A separatist soldier hands an MH17 black box to a Malaysian delegation.
Could pro-Russia rebels have altered vital information about the crash?
In 60 years, dopamine is still the main target for schizophrenia drugs, but what if there were more?
Bullies are only slightly more likely to come from middle or lower socioeconomic backgrounds.
Joko Widodo has won Indonesia’s presidential election, the Indonesian Election Commission’s (KPU) final tally shows.
The announcement of the Arab world’s first mission to Mars marks a strong political statement by the UAE with huge potential scientific benefits too.
His Time-Warner takeover was knocked back even though Murdoch was willing to drop CNN to keep hold of his papers.
The Security Council resolution, approved by Russia, is a step in the right direction.
Motion and physiological sensors are already used in film, but it may have game-changing applications for the emergency services.
Ethics, history, and aesthetics all come together in Argentinian street art.
The executives won’t do it, shareholders seem unwilling, so maybe it’s down to the labour force to show some teeth.
The rising death toll in Gaza and the shelling of hospitals and civilian areas is drawing widespread condemnation.
While the facts that will determine what happened to MH17 are still being determined, for the state-aligned Russian media the culprits were never in doubt.
The debates we have about parenting are marked by judgmentalism and paranoia. Enough.
The big question that everyone wants to answer is the extent to which Russian military were involved.
The pain, it seems, is not over for former Nokia workers as their new employer prepares to cut its workforce.
Vladimir Putin must do all in his power to help the investigation into the downing of the airliner or face serious consequences.
Philip Clarke has left under a cloud after 40 years at the retail giant, but the real mistakes were made before he took the helm.
Labour leader Ed Miliband has gone public with plans to turn the clock back on rail privatisation. Let’s hope no one votes for him to do it.
It is natural to interpret animal tears as being due to an emotional reaction, but that would be wrong.
The last week of the race could see some brutal tactics.
An M4 relief road would be a waste of £500m.
Soaring demand in China is stripping Myanmar of its rosewood forests, but while other countries have tightened laws, China won’t.
The return of HIV in an apparently virus-free baby is disappointing but not a failure. It’s time to take stock.
Beef cattle have been found to be massively more environmentally destructive than dairy, eggs, poultry or pork.
High-speed internet is too important to leave in the hands of cable companies.
With or without piracy laws, it’s time to give up on the torrents.
Proposed changes to A Level languages set to teach more about culture and society as well as better grammar.
It may be a brazen play for the red tops and UKIP voters, but the Tories' attack on the European Court of Human Rights isn’t a total farce.
Optimism is in big demand when it comes to having IVF when older but the reality can be quite different.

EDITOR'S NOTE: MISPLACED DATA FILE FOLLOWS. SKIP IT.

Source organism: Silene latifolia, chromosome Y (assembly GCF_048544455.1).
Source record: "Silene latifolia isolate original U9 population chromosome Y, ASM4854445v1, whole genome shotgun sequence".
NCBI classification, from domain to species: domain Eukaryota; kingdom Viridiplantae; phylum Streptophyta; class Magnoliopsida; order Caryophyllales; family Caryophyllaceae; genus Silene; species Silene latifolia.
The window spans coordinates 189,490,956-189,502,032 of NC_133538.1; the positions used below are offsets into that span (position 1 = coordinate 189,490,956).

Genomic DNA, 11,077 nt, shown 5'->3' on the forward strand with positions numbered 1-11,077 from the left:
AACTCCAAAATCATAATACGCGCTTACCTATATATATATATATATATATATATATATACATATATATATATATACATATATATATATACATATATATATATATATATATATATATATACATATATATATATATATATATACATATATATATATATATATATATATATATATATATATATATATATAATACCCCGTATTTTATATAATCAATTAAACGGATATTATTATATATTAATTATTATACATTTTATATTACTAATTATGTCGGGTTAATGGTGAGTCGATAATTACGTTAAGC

Fukushima engineers are building a £185 million ice wall to stop radioactive waste. Chances are they will succeed.
Two decades after Tony Blair became leader of the Labour Party the media is focusing on his legacy. But imagine if things had turned out differently.
The Right Sort is a Twitter story for people who don’t like Twitter.
The BRICS New Development Bank offers a formidable challenge to the World Bank’s financial and political prominence.
After the recent public sector strikes, the Conservatives are promising to hobble the union movement if they win the 2015 election.
The shadow of empire prevents the Commonwealth from being much value to British political or economic interests. Yet it doesn’t necessarily follow that we’d be better off without it.
Food grown in high-rise buildings could help millions, so why the slow progress?
In 1971, a predominantly Muslim country stood up for victims of rape. But no one wants to talk about it.
The Indian monsoon’s first month has been almost record-breakingly poor, and the El Niño brewing in the Pacific is probably to blame.
Parents shouldn’t worry if young kids aren’t studying the art, let them roam around museums.
Without a knock-on impact for the quality of everyday architecture then the importance of the prize will always be limited.
There’s still much more work to be done around palliative care.
As casualties mount in Gaza, Israel’s foreign minister vows to “go all the way”.
Real change to the way cycling is treated by the authorities in Britain will take more than cash.
As ground-breaking as the UN’s new resolution might be, the international community should still be ashamed of the Syrian situation
A case brought by Panama’s former dictator speaks volume about the politics of war games.
Scientists have engineered the 2009 pandemic flu virus to beat human immunity. This seems risky, but we don’t know how safe the lab was.
There’s another element to the allegory at the centre of the 1968 film - it’s very Jewish.
When economists start rolling the dice to sketch out our futures they can be guilty of dismissing the drama of reality.
More than 400 children have been rescued from dire poverty in a Mexican children’s home – but terrible conditions still afflict tens of millions more.
Ovarian cancer spreads faster than most, and now we know why.
Fees from students outside the EU bring in 12% of the income of higher education institutions.
There’s no reason for computer intelligence to stop at the limits of human intelligence.
Al-Sisi’s Egypt has cut Hamas off, and in the process brought it to the edge of collapse.
Roger Wright’s final season makes a point of being international.